Currency Selection

How Flowing Pennies lets you choose a currency

by Bob Clark

originally published May 2008; last updated July 2010


There’s an old riddle that goes something like:

If someone who speaks three languages is trilingual...
and someone who speaks two languages is bilingual...
what’s someone who speaks one language?
An American.

C’est la vie, but this stereotype fits me perfectly. My lingua franca is English.

At this writing, the most common request for Flowing Pennies is the ability to use different currencies such as the British Pound £, the Japanese Yen ¥, or the Euro €. My personal experience (not) using different currencies mirrors my personal experience (not) speaking different languages. This is new territory for me; so this article is my way of articulating how it works, where I’m coming from, and how you and I can work forward from here.

There are many issues that come into play when considering the best way for a household finances application like Flowing Pennies to let you choose what currency it uses.

Just like the porridge in the story of “Goldilocks and the Three Bears,” software design is often a struggle to strike just the right balance between opposite extremes.

“Too Cold”

At one extreme, a finance application could just always show financial balances with the same numbers, and extract the currency from the system. So if you have your OS X system set for € it would always show the finances in euros. (Of course, if you then loaded that document on a Japanese system it might show the values in yen ¥.)

“Too Hot”

At the other extreme, a very sophisticated and complicated solution might be to allow each transaction to use its own currency. Maybe you pay for breakfast with dollars $ and lunch with euros €. But Flowing Pennies is designed very fundamentally to show a running tally of your household finances, as a single number.

So if different transactions within a document are using different currencies, suddenly conversion between currencies would be required.

But currency conversions fluctuate from day to day, or even from second to second. Trying to track your finances rigorously when the underlying ratios are varying so unpredictably is just asking for trouble.

(Hopefully) “Just Right”

Flowing Pennies 1.2 takes a middle approach. Now, when you create a new Flowing Pennies document, it defaults the currency to whatever your OS X system is set to. But if you bring up Flowing Pennies’ Preferences dialog, you can edit the currency for a given document. This makes it possible for one Flowing Pennies document to be tracked in dollars $ and another document to be tracked in euros € if that’s what you want.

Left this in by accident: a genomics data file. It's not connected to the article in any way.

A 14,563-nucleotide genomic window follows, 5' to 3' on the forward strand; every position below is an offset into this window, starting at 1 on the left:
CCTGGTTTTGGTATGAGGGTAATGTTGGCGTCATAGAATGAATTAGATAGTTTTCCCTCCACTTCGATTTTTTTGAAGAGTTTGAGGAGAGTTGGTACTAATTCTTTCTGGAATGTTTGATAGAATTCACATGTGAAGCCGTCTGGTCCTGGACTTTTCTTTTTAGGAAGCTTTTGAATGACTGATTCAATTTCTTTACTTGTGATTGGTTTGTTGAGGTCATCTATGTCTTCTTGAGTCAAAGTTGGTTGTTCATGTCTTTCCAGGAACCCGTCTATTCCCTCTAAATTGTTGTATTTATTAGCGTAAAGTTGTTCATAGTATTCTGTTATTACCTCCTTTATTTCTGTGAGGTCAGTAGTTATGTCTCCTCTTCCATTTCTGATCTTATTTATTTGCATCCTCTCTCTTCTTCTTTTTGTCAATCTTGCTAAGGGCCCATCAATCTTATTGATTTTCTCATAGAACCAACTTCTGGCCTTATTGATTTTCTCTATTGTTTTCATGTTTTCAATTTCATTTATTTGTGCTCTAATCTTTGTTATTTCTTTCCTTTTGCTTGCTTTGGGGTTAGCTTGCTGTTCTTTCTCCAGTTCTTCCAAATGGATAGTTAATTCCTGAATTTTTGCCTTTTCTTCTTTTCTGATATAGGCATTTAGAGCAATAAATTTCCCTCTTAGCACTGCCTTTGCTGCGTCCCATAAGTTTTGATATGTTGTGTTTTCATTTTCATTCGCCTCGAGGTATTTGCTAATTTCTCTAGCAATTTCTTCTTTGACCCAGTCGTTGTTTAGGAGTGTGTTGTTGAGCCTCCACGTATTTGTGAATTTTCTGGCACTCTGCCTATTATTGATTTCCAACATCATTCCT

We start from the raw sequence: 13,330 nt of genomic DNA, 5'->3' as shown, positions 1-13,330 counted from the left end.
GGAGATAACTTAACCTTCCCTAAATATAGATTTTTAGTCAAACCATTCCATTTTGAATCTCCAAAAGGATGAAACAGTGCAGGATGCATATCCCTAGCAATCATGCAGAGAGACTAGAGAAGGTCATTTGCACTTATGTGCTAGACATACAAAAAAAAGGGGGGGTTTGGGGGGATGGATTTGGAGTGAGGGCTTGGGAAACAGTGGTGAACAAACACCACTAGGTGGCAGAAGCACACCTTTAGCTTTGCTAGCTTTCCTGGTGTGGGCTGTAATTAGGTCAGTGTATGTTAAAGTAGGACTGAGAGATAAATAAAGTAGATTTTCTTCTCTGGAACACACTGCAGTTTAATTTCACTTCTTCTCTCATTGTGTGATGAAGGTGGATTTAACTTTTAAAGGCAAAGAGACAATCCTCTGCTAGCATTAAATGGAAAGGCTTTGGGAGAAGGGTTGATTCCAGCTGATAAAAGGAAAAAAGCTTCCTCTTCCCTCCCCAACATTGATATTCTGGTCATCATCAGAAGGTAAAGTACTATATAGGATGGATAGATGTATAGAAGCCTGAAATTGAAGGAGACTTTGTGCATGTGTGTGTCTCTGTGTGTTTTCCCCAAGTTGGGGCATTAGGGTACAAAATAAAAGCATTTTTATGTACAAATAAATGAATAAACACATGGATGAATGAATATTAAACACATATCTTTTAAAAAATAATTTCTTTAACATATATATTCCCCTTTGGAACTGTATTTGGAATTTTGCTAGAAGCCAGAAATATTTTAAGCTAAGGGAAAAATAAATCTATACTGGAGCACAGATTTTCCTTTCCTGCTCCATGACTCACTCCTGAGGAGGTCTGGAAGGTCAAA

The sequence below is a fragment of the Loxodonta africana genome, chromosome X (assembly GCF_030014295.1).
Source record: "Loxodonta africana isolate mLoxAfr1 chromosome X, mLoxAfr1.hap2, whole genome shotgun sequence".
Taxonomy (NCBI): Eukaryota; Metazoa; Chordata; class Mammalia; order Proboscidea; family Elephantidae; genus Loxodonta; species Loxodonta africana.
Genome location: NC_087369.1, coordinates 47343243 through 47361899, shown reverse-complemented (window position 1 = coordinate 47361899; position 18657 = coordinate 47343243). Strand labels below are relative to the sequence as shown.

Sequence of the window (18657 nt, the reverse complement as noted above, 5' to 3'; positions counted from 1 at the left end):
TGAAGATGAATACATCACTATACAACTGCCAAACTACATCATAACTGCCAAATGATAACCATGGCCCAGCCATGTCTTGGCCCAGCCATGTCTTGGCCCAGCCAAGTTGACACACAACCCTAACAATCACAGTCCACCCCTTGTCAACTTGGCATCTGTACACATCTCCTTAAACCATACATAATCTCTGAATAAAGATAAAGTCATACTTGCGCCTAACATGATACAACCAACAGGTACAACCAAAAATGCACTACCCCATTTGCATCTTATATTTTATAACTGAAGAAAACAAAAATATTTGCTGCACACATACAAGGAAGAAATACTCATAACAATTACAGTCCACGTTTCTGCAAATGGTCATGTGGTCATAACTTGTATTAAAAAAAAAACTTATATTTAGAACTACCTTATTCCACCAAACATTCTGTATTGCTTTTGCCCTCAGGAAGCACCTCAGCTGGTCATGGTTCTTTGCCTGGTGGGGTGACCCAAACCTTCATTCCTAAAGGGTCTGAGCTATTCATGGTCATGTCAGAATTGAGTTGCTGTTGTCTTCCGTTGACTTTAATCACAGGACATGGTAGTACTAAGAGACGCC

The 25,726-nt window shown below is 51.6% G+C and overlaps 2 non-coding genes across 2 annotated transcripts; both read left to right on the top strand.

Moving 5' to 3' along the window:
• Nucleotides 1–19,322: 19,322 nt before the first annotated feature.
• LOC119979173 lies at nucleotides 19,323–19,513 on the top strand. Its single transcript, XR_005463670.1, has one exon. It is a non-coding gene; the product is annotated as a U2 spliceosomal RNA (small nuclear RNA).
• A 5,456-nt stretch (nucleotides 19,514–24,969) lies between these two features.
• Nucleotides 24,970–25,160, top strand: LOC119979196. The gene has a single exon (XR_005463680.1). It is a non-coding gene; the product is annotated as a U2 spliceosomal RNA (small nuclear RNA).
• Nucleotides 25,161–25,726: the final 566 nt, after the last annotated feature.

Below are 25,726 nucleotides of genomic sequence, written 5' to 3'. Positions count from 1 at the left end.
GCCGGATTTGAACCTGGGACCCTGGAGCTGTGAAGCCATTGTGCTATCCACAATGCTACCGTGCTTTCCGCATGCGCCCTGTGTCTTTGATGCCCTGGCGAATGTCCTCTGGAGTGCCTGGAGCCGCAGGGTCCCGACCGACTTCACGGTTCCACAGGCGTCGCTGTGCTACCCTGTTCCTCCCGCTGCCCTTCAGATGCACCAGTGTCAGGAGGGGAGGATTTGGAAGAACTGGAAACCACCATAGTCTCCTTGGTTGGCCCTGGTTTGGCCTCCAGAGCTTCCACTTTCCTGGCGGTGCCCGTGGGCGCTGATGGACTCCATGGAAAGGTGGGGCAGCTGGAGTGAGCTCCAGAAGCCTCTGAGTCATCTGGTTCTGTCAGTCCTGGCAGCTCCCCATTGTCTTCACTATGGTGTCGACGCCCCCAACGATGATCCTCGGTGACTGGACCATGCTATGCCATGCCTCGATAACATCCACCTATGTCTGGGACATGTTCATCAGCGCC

One of the ways that Flowing Pennies keeps it simple is that there is no conversion between currencies. When you change the currency used for a given Flowing Pennies document, it only changes the format with which the values are shown.

Was this the right direction in which to take Flowing Pennies? The goal was to find a pragmatic balancing point between Flowing Pennies’ old behavior (which was, to paraphrase Henry Ford, “You can use any currency, as long as it’s dollars”) and a fraught-with-peril, overly-complicated potential currency conversion between any transactions.

Hopefully we found the sweet spot. Our euro-using and yen-using beta testers have reported satisfaction with Flowing Pennies’ implementation, but we are eager to hear your opinion. If you have suggestions or (especially!) complaints, please let us know.

Who knows what the future will be? Que sera sera.

Now that Flowing Pennies might use a currency without pennies, does its name even make sense any more? ¡Ay, caramba!

What will be the Clarkwood Software response to people who contact us about improvements and refinements to currency selection (and other features) in Flowing Pennies? Domo arigato.